AIFA policy director Andrew Strange has warned ministers the RDR is likely to be seen as a failure because it does not meet the key standards of good regulation, including avoiding constant flux.
The trade body warned the Treasury the FSA's successor can only help advisers by bringing in less change, fewer "new ideas" and more consistent delivery.
In a report out today, A Manifesto for Regulation, AIFA says regulation should be governed by six high-level principles, including proportionality.
Strange says: "Judging the current RDR by these six principles there is a real danger it will be seen as a failure. While we support the original objectives there is a serious risk of driving out good firms, increasing the costs of advice and reducing access to the financial services market for UK citizens.
"The success or failure of regulation in the future needs to be measured against these standards. The new regulator needs to address the wider public policy agenda in order to help consumers re-engage with their long term financial well-being and making more, and better, provision for themselves."
He adds constant regulatory flux deters financial investment in firms and weakens consumer trust in the sector.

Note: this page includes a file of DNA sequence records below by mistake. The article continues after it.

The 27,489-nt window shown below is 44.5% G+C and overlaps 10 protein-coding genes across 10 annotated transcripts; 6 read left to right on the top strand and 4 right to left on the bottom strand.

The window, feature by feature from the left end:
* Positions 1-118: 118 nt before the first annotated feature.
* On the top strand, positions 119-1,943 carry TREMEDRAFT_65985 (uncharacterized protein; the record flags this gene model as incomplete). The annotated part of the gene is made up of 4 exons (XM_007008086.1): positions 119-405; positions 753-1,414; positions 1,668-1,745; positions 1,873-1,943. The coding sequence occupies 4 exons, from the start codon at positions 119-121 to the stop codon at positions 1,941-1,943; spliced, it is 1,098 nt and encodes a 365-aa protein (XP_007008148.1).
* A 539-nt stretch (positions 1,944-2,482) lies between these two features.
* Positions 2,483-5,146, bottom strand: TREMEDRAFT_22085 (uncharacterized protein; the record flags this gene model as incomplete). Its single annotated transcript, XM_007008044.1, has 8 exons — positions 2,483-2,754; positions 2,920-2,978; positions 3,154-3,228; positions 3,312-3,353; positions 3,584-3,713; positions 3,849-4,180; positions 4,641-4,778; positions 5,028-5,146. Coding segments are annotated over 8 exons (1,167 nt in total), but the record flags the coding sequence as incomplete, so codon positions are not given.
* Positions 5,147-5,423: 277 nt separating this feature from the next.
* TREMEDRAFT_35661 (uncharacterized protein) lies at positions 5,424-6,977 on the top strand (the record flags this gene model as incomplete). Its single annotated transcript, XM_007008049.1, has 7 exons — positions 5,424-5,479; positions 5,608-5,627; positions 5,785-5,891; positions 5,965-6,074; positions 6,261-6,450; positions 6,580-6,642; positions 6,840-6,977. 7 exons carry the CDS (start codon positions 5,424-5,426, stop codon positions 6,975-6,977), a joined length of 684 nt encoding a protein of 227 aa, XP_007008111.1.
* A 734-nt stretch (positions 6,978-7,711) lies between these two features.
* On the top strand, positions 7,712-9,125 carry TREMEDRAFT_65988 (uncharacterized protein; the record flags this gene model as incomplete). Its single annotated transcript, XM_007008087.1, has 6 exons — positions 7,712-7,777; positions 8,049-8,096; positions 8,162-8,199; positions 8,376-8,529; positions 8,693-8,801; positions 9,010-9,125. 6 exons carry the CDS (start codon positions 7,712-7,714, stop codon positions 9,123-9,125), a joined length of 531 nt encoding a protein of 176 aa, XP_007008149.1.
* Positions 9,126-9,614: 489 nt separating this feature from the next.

Strange says:"Regulation must be cost effective and focused on those that pose the greatest risk and include robust external accountability mechanisms."
The report has been submitted to both the Treasury and the Treasury Select Committee as part of their reviews of the proposed regulatory changes.
Regulation should be judged by its ability to enable better outcomes for more consumers, having appropriate checks and balances in place to ensure accountability, work in a proportionate and risk-based way, and changes less, with fewer "new ideas" and more consistency of delivery, says AIFA.
It should also be cost effective and take into account the European dynamic at play, according to the body.
AIFA is also encouraging members to use the report to engage directly with MPs on regulatory reform and the issues affecting the advice profession.
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